Applying a “one size fits all” culture isn’t realistic in today’s increasingly diverse and global working world. That said, I believe organizations that have sustainable high performance will have a common foundation to their culture – elements that enable them to be their best.

Connection Is the X-factor

Team and organizational cultures can be viewed as either emotionally connecting people or emotionally isolating them. Why do leaders need to care whether or not an employee feels connected? Research has found that social connection is a primal human need that appears to improve the cardiovascular, endocrine and immune systems’ performance. Viewed from the opposite side, research has shown that lacking sufficient connection is associated with poorer cognitive performance, impaired executive control and self-regulation, lower levels of self-rated physical health, substance abuse, depressive symptoms and suicidal ideation. Given these findings, it should be no surprise that greater loneliness in the workplace has been found to result in poorer task, team role and relational performance. Employees who feel regularly left out, lonely or out of the loop are not going to be able to do their best work and may not wish to.

In the research my colleagues and I conducted we found that isolation typically results from excessive control behaviors, or by excessive busyness and indifference to the human need for connection. Cultures that connect people (which we have termed “connection cultures”) are best for individual well-being and for helping organizations thrive. Specifically, cultures that intentionally connect people to their work, their colleagues and the organization as a whole convey several performance advantages upon organizations including higher employee engagement, tighter strategic alignment, better decisions, higher rate of innovation and greater agility to cope with faster changes taking place today. These benefits combine to provide a significant performance and competitive advantage.

Today’s Connection Deficit

Media have reported on the current loneliness epidemic, including in the workplace. And what about the many people don’t think of themselves as lonely and yet the demands of work and task-oriented activities such as time in front of screens have crowded out time for meaningful relationships? That was my experience, earlier in my career. Today’s connection deficit is a risk to individuals and organizations, especially those with cultures of control or indifference. Leaders would be wise not to ignore it. 

Over the coming decade the workforce may become even more disconnected. Consider that research on adolescents, the next wave of incoming employees, has found they spend more time interacting with electronic devices and less time interacting with each other. Furthermore, artificial intelligence may diminish people’s ability to connect as an unintended consequence of spending more time interacting with machines.

What Leaders Can Do

To boost connection, leaders first need to develop a connection mindset throughout their organization. This means that people at all levels recognize and appreciate that human connection is a necessity and a lack of connection is unhealthy and can sabotage success. Second, people need to learn the attitudes, uses of language, and behaviors that are connecting. Some of these are universal and others will be shaped by local customs and the organization’s vision, mission and values. Training, mentoring and coaching are valuable in moving from an aspirational to an actual culture of connection.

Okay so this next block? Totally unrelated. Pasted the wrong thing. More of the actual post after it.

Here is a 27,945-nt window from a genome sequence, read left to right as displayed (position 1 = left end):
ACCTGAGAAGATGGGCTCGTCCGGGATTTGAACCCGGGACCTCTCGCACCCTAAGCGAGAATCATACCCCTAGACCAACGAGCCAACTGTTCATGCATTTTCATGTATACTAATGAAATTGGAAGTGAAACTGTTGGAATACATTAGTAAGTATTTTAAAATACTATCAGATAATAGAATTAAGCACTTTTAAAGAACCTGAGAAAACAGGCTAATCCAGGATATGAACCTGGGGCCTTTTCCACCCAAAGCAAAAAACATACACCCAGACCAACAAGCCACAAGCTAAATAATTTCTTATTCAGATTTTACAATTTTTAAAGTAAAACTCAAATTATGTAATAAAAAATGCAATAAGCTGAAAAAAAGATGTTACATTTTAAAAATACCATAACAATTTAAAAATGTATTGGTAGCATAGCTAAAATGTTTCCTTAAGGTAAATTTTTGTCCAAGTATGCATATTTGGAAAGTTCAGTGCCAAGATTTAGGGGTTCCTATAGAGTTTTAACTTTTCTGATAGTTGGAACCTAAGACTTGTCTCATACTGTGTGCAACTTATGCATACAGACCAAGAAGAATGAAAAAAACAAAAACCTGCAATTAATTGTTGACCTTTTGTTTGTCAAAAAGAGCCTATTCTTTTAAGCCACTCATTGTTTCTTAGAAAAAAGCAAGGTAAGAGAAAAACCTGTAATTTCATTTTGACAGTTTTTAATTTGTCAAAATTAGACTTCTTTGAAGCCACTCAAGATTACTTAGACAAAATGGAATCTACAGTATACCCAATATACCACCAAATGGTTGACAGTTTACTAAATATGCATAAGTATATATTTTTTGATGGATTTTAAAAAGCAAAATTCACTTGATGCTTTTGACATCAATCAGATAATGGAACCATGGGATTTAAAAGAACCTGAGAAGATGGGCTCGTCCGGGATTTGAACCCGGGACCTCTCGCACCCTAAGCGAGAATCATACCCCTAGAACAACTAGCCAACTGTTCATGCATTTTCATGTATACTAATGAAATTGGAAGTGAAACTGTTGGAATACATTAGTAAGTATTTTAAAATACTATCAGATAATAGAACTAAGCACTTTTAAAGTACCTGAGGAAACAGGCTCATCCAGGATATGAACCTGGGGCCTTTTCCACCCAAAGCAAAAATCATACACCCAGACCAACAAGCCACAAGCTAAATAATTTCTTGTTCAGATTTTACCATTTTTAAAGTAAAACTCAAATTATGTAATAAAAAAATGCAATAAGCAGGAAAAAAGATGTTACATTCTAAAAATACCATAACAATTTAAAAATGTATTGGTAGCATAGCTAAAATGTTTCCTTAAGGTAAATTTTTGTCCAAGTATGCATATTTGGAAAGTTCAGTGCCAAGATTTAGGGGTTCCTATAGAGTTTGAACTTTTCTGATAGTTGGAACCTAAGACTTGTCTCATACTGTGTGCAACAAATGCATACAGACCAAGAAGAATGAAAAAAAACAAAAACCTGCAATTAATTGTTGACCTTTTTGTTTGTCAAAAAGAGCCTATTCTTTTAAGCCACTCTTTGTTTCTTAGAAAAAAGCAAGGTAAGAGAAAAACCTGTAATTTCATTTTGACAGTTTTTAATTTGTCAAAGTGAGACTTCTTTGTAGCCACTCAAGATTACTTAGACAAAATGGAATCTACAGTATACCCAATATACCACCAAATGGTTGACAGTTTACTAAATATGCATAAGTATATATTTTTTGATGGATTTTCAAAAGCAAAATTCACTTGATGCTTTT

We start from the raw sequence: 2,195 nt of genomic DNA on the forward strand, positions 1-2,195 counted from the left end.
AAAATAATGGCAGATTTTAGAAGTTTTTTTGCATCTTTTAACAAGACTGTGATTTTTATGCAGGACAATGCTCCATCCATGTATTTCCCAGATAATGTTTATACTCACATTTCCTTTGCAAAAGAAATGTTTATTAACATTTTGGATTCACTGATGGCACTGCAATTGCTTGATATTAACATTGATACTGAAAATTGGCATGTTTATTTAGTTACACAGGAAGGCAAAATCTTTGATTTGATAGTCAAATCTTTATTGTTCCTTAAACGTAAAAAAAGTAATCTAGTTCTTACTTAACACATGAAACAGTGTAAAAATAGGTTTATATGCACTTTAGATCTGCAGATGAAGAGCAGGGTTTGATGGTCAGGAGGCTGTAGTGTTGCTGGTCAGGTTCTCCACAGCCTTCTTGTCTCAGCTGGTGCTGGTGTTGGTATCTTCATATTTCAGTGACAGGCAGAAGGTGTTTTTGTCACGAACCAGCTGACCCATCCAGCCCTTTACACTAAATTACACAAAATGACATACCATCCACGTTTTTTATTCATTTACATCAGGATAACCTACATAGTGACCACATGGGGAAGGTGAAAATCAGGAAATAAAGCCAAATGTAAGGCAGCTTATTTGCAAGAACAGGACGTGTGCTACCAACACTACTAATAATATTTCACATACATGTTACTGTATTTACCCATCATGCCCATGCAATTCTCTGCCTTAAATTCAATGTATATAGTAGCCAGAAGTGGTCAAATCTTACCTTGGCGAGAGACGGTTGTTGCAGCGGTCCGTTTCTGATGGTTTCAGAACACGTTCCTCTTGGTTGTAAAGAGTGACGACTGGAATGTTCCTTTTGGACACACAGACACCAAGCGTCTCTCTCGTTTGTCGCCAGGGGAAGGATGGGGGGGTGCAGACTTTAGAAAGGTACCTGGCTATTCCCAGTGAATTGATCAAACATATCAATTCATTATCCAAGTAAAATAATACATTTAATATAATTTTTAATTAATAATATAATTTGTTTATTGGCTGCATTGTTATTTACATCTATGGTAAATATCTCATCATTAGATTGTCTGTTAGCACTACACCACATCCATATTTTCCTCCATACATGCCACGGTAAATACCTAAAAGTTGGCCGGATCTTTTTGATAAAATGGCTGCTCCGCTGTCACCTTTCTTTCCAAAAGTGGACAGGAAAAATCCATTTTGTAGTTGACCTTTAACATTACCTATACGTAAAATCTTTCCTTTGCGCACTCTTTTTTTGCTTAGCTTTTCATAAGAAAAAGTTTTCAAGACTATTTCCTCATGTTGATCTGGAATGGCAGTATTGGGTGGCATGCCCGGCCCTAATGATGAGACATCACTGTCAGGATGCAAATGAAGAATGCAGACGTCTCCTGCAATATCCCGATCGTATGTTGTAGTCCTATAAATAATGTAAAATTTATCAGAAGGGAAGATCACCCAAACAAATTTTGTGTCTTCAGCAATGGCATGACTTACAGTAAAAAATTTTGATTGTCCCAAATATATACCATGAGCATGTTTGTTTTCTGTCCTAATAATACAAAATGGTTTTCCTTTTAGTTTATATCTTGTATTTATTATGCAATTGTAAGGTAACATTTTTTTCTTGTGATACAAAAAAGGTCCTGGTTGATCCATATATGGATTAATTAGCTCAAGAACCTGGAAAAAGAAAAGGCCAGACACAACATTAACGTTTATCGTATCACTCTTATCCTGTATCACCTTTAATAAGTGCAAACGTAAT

Our memorable formula to help leaders create a connection culture is Vision + Value + Voice. Simply stated, leaders connect people when they communicate a Vision that inspires and unites people, Value people as human beings and not just means to an end, and give people a Voice to express their opinions and ideas.

Alan Mulally at Ford

A leader who created a connection culture is Alan Mulally. When he arrived at Ford Motor Company in 2006 to be CEO, sales, market share and profits were declining as its culture of infighting drove Ford to the verge of bankruptcy. Here are a few of the ways that he put the power of connection to work as he led the turnaround.

He reminded employees of the inspiring Vision put forth by founder Henry Ford of “opening the highways for all mankind.” Mulally described Ford’s contribution to society as giving people “freedom of mobility [to] access opportunities for growth.”

Mulally boosted Value in the Ford culture when he said leaders need to care about and value people in order to connect with them. He often used the phrases “One Ford” and “working together always works.” In meetings, he prohibited people from using humor at the expense of others.

Mulally increased the element of Voice by seeking people’s ideas and opinions, considering them and acting on the best ideas. A primary vehicle for this was the weekly Business Plan Review (BPR) meeting that was attended in person or by teleconference by the global leadership team as well as all business and functional leaders. 

When Mulally announced his retirement in May 2014, he had led Ford to 19 consecutive profitable quarters and rising market share in North America. Connection was not only good for the individual employees of Ford, it was good for the bottom line. Senior leaders who want their organizations to reach their potential are intentional about developing and sustaining cultures of connection that promote superior organizational outcomes. The net benefit amounts to better employee and organizational performance.

About Michael Lee Stallard

Michael Lee Stallard, president and cofounder of E Pluribus Partners and Connection Culture Group, is a thought leader and speaker on how effective leaders boost human connection in team and organizational cultures to improve the health and performance of individuals and organizations. He is the author of “Connection Culture” and “Fired Up or Burned Out.”